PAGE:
“We will have the capacity to be 30% bigger,” Urlaub says of his new brewery. “We look at the space that exists as being able to double.”

The two-story former warehouse looms over Railroad Street, and certainly dwarfs most other microbreweries in sheer physical space. Over time, Urlaub plans to make full use of the interior acreage at his disposal, including the addition of a tasting room, sales area for beer and merchandise, and brewery tours.

The new brewery’s location, almost adjacent to the Rochester Public Market, should prove conducive to walk-in traffic. “Whenever the Public Market’s gates are open, our doors will be open,” Urlaub says. “We want people to come in and tour, see the production, sample some of our products and do retail.”

This shift of mainline production will not leave the Buffalo Road brewpub high and dry. Rohrbach is reassembling the brewing system from the former Gregory Street location. The Ogden brewery will handle specialty ales under the skilled hand of Bruce Lish, a Great American Beer Fest medalist and co-author of this column.

The current restaurant will expand as well, providing a desperately-needed increase in seating. In addition, the bar will be going from 8 taps to 12.  “This is what I’m almost most excited about. The restaurant is what I envisioned it to be,” says Urlaub.

Hopefully, the increased seating capacity will provide more attendance space for Rohrbach’s beer and food events, which tend to sell out rather handily. Both of their planned Oktoberfest sessions are booked solid, although space is still available for November’s Harvest Celebration.

Not only is Rohrbach’s expansion good for Urlaub and his business, but it’s good for beer lovers regionwide. Rohrbach’s expanding production capacity and ability to brew a greater variety of beer styles benefits beer lovers in obvious ways, and is a key component in what can only be described as a Rochester beer renaissance.

In other beers:

Garrett Oliver, Author and Brewmaster of the Brooklyn Brewery (and essentially the Mick Jagger of the American craft beer scene) was at The Old Toad last Wednesday to conduct a tasting of Hopfen-weizen, actually two experimental hoppy wheat beers brewed in collaboration with Munich’s Schneider Weisse brewery.

The beers explored the possibly offered by using European and American hops for fragrance and flavor in a beer style that shies away from those hop essences.

Oh yeah, beer-steamed mussels and cheese were served. Thanks to Cellar Manager Jules Suplicki, who obviously knew we were coming.

Bruce is a certified beer judge and commercial brewer. Mark owns a laptop and likes beer. For more on beer, check out the beercraft blog, updated regularly, at https://beercraft.wordpress.com. Send your questions, suggestions, or comments to beercraft@rochester.rr.com.

 

Mark and Bruce review an extreme beer.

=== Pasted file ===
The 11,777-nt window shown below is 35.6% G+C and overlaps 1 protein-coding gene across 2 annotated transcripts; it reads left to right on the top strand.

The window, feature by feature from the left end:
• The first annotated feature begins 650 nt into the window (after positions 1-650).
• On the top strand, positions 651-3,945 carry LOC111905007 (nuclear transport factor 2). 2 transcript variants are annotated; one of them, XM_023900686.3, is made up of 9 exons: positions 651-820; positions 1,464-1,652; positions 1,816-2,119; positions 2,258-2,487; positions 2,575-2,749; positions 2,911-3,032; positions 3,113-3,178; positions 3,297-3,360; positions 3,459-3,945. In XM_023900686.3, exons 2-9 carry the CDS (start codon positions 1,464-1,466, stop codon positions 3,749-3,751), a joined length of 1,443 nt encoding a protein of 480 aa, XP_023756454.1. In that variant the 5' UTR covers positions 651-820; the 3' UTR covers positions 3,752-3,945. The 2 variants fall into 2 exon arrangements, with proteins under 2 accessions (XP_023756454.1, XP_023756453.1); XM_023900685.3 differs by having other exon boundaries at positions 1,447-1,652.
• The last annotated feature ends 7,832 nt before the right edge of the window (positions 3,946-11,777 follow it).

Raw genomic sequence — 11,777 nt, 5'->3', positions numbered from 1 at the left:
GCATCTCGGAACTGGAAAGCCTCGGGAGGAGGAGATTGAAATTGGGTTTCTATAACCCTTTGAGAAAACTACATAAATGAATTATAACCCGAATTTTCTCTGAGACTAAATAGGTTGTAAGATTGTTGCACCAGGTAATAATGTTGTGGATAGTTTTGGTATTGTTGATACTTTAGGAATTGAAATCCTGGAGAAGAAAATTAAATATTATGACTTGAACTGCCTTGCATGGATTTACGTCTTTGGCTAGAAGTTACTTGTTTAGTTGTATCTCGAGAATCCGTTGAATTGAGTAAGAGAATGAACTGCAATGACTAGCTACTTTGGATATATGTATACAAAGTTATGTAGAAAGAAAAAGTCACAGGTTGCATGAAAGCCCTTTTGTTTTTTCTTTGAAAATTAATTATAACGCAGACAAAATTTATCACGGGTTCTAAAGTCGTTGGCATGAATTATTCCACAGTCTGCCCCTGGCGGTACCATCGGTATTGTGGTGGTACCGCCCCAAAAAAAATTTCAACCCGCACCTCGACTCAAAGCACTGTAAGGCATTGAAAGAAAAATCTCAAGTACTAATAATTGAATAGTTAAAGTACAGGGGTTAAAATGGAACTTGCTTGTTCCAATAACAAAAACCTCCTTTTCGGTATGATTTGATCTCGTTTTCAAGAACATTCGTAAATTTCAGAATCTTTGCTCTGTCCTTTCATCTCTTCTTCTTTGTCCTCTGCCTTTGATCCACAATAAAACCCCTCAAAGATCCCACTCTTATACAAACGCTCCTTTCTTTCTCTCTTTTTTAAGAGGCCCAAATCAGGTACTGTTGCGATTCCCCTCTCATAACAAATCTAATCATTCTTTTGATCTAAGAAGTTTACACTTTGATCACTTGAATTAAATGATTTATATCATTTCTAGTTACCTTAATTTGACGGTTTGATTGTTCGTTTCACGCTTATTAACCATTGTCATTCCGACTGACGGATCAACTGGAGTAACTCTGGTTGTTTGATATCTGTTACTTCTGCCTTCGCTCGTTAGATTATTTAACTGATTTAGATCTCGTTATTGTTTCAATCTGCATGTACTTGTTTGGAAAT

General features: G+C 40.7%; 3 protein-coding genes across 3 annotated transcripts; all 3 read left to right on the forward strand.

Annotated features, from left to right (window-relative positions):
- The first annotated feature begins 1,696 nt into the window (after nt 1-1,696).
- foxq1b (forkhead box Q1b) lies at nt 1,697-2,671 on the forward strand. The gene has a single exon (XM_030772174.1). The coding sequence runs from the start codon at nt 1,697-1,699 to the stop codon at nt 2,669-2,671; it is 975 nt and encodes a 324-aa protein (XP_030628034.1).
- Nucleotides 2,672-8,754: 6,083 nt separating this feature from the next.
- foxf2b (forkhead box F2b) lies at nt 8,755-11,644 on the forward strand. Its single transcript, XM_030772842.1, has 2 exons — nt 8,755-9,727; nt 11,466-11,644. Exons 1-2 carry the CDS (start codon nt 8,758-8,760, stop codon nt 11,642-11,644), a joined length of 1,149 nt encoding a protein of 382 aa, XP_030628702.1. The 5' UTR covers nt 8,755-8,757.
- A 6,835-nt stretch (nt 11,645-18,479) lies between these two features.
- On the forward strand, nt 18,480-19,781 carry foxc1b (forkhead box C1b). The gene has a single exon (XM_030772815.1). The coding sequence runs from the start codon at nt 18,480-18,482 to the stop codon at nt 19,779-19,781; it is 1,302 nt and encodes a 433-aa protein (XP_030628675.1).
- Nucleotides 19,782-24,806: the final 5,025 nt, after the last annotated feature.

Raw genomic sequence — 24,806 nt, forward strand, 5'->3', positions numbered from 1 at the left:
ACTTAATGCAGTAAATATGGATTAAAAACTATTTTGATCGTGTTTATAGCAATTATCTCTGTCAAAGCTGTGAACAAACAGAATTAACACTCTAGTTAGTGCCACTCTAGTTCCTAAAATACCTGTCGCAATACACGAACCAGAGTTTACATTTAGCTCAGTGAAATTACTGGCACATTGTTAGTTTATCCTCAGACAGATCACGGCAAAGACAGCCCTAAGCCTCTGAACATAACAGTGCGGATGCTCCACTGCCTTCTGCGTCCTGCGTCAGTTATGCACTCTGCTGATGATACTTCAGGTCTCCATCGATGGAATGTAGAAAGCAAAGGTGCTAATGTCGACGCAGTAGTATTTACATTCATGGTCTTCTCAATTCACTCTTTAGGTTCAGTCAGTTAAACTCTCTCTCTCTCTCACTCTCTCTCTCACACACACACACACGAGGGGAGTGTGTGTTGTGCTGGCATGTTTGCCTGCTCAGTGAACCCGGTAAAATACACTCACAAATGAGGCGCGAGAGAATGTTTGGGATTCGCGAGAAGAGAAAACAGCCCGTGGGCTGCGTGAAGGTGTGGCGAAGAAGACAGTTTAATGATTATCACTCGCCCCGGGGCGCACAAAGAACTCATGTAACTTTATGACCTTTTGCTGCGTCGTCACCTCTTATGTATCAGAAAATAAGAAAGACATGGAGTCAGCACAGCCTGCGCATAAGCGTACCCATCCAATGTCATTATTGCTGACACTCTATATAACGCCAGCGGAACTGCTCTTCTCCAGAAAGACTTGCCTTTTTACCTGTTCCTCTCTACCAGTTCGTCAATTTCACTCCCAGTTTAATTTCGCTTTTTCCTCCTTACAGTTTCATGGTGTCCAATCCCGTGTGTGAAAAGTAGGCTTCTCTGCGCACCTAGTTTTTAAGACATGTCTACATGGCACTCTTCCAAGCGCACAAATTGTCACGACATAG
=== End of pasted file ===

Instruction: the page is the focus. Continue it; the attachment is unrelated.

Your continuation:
Recently, we’ve taken some flak for turning up our noses at ‘extreme’ beers. Just to set the record straight, ‘extreme’ beers are every bit as valid as good beers that are skillfully brewed to style. To level the playing field, we shall now review an ‘extreme’ beer: Weyerbacher Imperial Pumpkin Ale.

The beer pours a deep amber, almost ruby color, with a semi-persistent head that leaves some lacing on the inside of the glass. The bouquet is a veritable spice rack of fall dessert essences: cinnamon, clove, nutmeg, cardamom, you name it.

I must admit to being stunned by the flavor; this might be the best pumpkin ale I’ve ever had. Far from overpowering, the pumpkin comes through in the nose and melds nicely with the spices. Unlike many pumpkin ales, hops are still noticeable in the finish, contrasting beautifully with the beer’s slight sweetness.

At 9% it isn’t the most extreme beer in the world, but it’s going down a lot better than the Avery Mephistopheles and “The Kaiser” Imperial Oktoberfest we choked down earlier. I’m surprised at the quality of this pumpkin ale. Weyerbacher took a novelty style and actually turned it into a quality big beer.

If that’s extreme, we don’t want to be mild.

Golden Shower? Nah- he probably won’t go for that beer name either

Well, it looks like the opening 0f the as-yet unnamed greatest beer bar in the non-Muslim world will be delayed a couple of weeks while Joe and Casey work out some building issues. The Gregory Street, Rochester, location is currently getting a spiffy coat of paint, and looks inviting as hell from the street.

The upside of this delay is that the as yet-unnamed beer, brewed by Rohrbach brewer (and my collaborator) Bruce Lish, will get some extra maturation time. I had an opportunity to try a sample yesterday at Rohrbach’s brewery. It’s a pale ale, almost a harvest ale, alluringly gold in color and nicely balanced with the hop flavors just starting to come through. I*t’s a shame to keep it in those tanks any longer than necessary.

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Bruce and Jim McDermott of Rohrbach doing, uh, research

Bruce is planning to dry-hop the beer using, among other things, Rohrbach’s indigenous cascade hops which owner John Urlaub has been planting all over the brewery property. So Joe’s beer can have the distinction of being one of the few to use actual New York State hops.

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Bruce, the photo hog, posing with a hop plant and some filthy kegs

Now, if only Joe would name his beer and his bar, we could get on with the serious business of drinking there. Until then, I guess we’ll have to plan a midnight brewery break-in.

-Mark